CHRISTMAS HOLIDAY HAZARDS– By Karen “Doc” Halligan
Pretty decorations and lavish meals play an important part in most holiday celebrations, but what may seem harmless and fun for you and your guests may be very harmful to your pets. Holiday spikes in pet accidents are largely due to changes in routine, amplified stress, more household traffic and eating unfamiliar foods. So, before you start celebrating, spend some time planning and preparing for the well-being of your cat or dog to keep them safe from holiday dangers. These easy steps will help:
Try to keep pets on their regular schedule for feeding and exercise as much as possible.
Provide plenty of love and attention, so they don’t feel left out.
Be absolutely certain that pets have current I.D. tags on at all times. This is important throughout the year, but especially during the holidays because there’s a greater risk of your pet escaping when your guests come and go.
When there’s a party, put your pets in a separate room with some toys and a soft place to lie. Playing, soft music, especially classical, also helps them to relax. They’ll feel safer and less stressed.
Be aware of what your pet is playing with. Ham and other meats may come packaged with string wrapped around them. Pets may swallow the tasty packaging, which can be disastrous.
Keep pets away from candles—they can tip them over or get burned.
Some holiday plants such as holly, lilies, mistletoe and hibiscus are toxic to pets, so make sure they’re out of their reach.
Never put ribbon or yarn around your pet’s neck. If ingested, they can damage their intestines.
Do not allow your pets to play with items not specifically made for cats and dogs—such as plastic or foil wrapping, and six-pack beverage holders.
Keep ribbons, rubber bands, flower arrangements, electrical cords and all holiday decorations away from curious pets.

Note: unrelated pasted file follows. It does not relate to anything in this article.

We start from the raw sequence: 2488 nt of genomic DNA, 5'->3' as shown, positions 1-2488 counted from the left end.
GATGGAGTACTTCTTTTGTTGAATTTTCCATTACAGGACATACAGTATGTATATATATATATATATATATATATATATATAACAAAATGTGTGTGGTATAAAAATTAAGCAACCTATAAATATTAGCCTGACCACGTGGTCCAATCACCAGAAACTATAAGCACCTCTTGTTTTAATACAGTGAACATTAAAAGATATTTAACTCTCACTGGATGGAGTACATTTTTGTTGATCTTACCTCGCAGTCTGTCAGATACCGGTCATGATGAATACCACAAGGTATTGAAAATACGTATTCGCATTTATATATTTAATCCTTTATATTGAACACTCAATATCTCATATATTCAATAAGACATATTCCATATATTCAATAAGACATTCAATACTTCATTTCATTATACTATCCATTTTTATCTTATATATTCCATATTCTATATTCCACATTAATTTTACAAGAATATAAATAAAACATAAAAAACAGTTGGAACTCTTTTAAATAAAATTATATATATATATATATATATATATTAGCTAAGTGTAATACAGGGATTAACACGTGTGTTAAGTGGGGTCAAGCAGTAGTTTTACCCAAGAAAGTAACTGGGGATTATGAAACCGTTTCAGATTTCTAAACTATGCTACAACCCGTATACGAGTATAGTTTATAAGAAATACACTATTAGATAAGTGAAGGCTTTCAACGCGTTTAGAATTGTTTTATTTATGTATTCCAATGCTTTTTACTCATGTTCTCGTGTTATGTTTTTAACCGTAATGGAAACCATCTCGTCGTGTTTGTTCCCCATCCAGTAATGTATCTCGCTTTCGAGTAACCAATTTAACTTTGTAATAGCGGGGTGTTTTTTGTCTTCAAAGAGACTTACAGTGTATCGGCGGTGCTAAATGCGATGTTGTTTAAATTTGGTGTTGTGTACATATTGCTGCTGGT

Advise overnight guests to keep prescription and nonprescription medications out of reach. Medications not meant for pets can be very harmful.
Never give your pets bones. Cooked bones splinter and can be fatal to pets. If you’re serving turkey, make sure you tie up the carcass in a plastic bag and dispose of it outside.
Don’t feed them holiday treats or leftovers, and make sure they can’t get to candies and snacks. And caution others (both kids and adults) not to give your pets anything except their normal treats.
Use Christmas tree decorations wisely. Icicles and tinsel are often irresistible to pets, especially cats, and if ingested, they can cause blockages in their intestinal tract.
Lights can cause electrical burns, electrocution or choking if pets chew or play with them.
Christmas tree water may contain fertilizers or bacteria that can upset pets’ stomachs and lead to vomiting or diarrhea.
Safely secure Christmas trees to a wall or ceiling. This will prevent the tree from toppling over should your pet decide to jump on it.
More Christmas tree advice:
If you have a live Christmas tree, keep the water stand covered or purchase a water container that doesn’t allow pets access
If you can’t cover or hide electrical cords try putting bitter apple spray on them to prevent pets from chewing on the cords
To keep pets away from the tree place a barrier such as an exercise pen, sold at pet stores, around the tree
Keep pets in a separate room when you are not home to avoid any tree mishaps
Decorate the bottom third of the tree with non-breakable, plastic or wooden ornaments as shark breakable ornaments are very dangerous to pets or decorate only the top two-thirds of your tree.
Hang tinsel, garland, ribbons and flashing lights higher on the tree where pets cannot see or reach them
Pick up any ornament hooks, tinsel or ribbon that fall on the floor immediately